Why social entrepreneurship is critical for MENA
Activists in the Middle East and North Africa who identify challenges in their communities must step up and create social enterprises that allow the region’s youth to address those needs in a constructive and creative manner.
Potential solutions must do three things. They should address an outdated educational system (critical thinking skills, encouraging creativity, developing hobbies and interpersonal skills), encourage moderate and proactive citizenship that is not swayed by political or religious agendas, and they must tackle poverty and unemployment from the ground up.
What does the scene look like in the Arab world?
The last few years have been notable for the rise in civic engagement in the region, whether social or political. Many credit social media for acting as a catalyst for revolutions and calls for reform in many Arab countries. Since then we have seen a lot of activists and entrepreneurs addressing many societal, political and economic issues in Arab countries.
The concept of social entrepreneurship is still vague in the MENA region, and many people still confuse social activism, volunteerism and social entrepreneurship. Some still associate social entrepreneurship with charity and non-profits. Simply put, social entrepreneurship is the process of coming up with a new idea or adapting an existing one to overcome a certain social challenge in a sustainable and entrepreneurial manner.
Why is social entrepreneurship critical for this region?
Social entrepreneurship has become a necessity for the region, and it is more critical than ever. The social media revolution of the last few years has exposed Arab youth to a lot of new information, fueling a desire for change. Opportunities and education systems, however, continued to stagnate.
The revolution also allowed local and international development firms to take advantage of this appetite for change and implemented their agendas. And while few youth used opportunities afforded by social media constructively, but many more negatively influenced.
Challenges facing social entrepreneurs
There are countless challenges, and each of the aforementioned areas can be broken down into hundreds of sub-issues to be addressed individually by different people with different backgrounds and experiences.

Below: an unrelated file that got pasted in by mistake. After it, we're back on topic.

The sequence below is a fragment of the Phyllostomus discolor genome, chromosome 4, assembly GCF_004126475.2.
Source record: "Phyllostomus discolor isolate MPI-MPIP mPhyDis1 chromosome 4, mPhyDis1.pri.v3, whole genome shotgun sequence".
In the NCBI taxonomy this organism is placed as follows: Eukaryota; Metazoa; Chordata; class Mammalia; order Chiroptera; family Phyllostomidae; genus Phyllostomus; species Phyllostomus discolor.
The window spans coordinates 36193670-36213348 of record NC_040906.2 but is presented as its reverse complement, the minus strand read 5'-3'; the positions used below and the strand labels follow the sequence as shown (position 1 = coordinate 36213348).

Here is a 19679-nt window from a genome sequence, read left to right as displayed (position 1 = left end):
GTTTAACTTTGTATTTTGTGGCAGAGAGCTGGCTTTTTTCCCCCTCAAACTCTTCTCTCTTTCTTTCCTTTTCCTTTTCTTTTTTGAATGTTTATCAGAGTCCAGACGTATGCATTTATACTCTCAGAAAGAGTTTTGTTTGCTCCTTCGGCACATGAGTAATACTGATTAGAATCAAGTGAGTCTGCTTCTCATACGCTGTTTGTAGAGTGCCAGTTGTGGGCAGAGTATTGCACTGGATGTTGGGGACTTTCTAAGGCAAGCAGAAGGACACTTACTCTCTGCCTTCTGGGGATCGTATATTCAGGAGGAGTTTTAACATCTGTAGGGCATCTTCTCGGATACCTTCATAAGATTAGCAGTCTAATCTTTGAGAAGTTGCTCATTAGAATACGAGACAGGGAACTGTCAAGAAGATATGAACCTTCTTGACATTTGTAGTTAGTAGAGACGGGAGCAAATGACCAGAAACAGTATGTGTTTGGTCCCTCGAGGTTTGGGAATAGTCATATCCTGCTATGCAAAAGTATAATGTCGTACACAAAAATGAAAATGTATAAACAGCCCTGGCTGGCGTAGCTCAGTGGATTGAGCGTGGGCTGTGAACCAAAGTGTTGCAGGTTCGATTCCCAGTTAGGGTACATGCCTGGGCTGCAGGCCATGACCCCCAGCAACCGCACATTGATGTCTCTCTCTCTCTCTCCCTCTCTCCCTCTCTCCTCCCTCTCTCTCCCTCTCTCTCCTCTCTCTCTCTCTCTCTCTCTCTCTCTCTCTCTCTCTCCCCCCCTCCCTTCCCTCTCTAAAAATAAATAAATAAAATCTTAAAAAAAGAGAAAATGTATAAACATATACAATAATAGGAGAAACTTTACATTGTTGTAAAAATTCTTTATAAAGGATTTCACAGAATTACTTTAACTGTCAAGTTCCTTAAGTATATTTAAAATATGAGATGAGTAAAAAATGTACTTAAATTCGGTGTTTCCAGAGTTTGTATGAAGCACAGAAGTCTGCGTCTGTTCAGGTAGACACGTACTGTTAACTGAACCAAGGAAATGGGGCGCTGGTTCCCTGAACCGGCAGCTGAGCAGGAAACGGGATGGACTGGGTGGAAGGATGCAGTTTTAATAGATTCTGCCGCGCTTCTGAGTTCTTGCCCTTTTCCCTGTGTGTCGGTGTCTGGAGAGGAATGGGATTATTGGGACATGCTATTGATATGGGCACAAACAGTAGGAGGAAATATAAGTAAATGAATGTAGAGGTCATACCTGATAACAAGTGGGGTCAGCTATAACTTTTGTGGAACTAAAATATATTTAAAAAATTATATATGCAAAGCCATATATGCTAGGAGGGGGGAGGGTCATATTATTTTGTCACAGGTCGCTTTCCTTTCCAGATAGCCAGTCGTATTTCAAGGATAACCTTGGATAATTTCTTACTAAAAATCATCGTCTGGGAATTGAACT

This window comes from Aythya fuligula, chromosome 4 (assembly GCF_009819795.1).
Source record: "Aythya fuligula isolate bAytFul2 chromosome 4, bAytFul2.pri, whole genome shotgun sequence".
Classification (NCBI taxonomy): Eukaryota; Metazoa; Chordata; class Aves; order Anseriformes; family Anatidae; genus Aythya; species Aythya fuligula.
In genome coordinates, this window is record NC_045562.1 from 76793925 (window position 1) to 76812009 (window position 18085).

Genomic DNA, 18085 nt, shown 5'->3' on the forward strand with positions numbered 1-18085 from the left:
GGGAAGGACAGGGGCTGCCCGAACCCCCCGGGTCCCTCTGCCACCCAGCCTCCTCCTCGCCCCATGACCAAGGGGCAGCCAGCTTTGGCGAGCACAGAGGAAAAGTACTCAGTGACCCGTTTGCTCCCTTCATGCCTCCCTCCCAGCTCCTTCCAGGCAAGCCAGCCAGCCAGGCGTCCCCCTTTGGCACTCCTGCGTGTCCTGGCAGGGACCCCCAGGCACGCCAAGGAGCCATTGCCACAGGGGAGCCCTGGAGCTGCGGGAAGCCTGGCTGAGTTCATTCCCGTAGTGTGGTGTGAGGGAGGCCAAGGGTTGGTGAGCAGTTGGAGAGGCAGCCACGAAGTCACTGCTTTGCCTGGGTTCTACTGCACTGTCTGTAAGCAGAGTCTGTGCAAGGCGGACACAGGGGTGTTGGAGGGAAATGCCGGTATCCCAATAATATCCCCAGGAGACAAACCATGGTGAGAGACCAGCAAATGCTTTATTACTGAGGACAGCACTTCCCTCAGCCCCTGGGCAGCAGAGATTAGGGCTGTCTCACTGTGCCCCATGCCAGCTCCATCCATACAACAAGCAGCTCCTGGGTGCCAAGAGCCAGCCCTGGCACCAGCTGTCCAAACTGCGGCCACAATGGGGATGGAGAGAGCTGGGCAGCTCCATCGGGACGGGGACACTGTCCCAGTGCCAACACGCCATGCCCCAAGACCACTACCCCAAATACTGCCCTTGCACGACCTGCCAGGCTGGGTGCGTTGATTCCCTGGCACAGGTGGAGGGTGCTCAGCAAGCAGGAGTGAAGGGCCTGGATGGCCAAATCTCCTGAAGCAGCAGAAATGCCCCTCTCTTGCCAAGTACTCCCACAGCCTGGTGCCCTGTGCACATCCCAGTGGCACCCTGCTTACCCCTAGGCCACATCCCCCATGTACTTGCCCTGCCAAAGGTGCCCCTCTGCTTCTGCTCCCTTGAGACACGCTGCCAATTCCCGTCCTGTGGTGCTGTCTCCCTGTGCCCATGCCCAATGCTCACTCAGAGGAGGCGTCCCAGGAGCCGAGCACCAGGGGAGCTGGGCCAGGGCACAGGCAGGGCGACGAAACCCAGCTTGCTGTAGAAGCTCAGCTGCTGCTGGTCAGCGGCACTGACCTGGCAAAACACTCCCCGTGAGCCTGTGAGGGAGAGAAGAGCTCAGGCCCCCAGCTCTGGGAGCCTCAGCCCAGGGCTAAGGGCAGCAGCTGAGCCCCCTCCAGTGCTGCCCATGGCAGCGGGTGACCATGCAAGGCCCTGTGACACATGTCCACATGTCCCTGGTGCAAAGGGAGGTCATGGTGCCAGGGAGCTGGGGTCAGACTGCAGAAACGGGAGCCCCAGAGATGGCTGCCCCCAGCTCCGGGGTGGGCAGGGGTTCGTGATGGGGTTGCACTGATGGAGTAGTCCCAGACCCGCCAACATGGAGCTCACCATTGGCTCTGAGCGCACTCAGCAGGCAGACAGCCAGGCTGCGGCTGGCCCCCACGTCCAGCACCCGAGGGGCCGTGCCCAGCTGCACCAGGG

The concept of social entrepreneurship has its own challenges in this part of the world. Developmental work is traditionally associated with the nonprofit mentality and in many cases is accused of sinister agendas and corruption. As such, it’s difficult for community stakeholders to accept the concept of profit-making companies that address social challenges.
Kamel Al-Asmar (center) discusses the importance of social entrepreneurship at the Abdul Hameed Shoman Foundation in February.
The inflows of local and foreign money have exacerbated a culture of dependency in many underserved communities. Free charity money has allowed some communities to victimize themselves and expect others to help them. Instilling a culture of independence in such communities takes a lot of hard work, creativity and persistence.
Still social entrepreneurship is not different than business entrepreneurship when it comes to basic challenges like securing investment and hiring talent. Investors interested in entrepreneurship are oftentimes not willing to invest with social businesses that might have very slow return on investment.
Moreover, social entrepreneurs sometimes fail to identify commercial opportunities, as they are very focused on addressing a societal problem. As such mentorship is needed to help them identify a money generating business model that can sustain their work and attract investors, while they improve their communities.
On the bright side
Luckily many social entrepreneurs that I know of in our region are raising their voices and working against many daunting odds to fulfill their missions and communicate their messages.
Many platforms have been launched to support social entrepreneurship, and offer creative solutions to societal problems in the region. Initiatives like Ashoka, KAAYIA, Badir, Ahead of the Curve, GESR (an initiative by Misr El-Kheir Foundation), and many others shed lights on different success stories, and in turn spread awareness and support social entrepreneurship. And that is just one reason to be optimistic about this region’s prospects.
Kamel Al-Asmar is an Arab social entrepreneur, and Wamda's Head of Communications & Community Engagement. He's the founder of Nakhweh and Ideation Box. Kamel is one of Forbes' 2014 30 under 30 Social Entrepreneurs and an Ashoka Fellow in the class of 2012. He can be found online at @kamelasmar.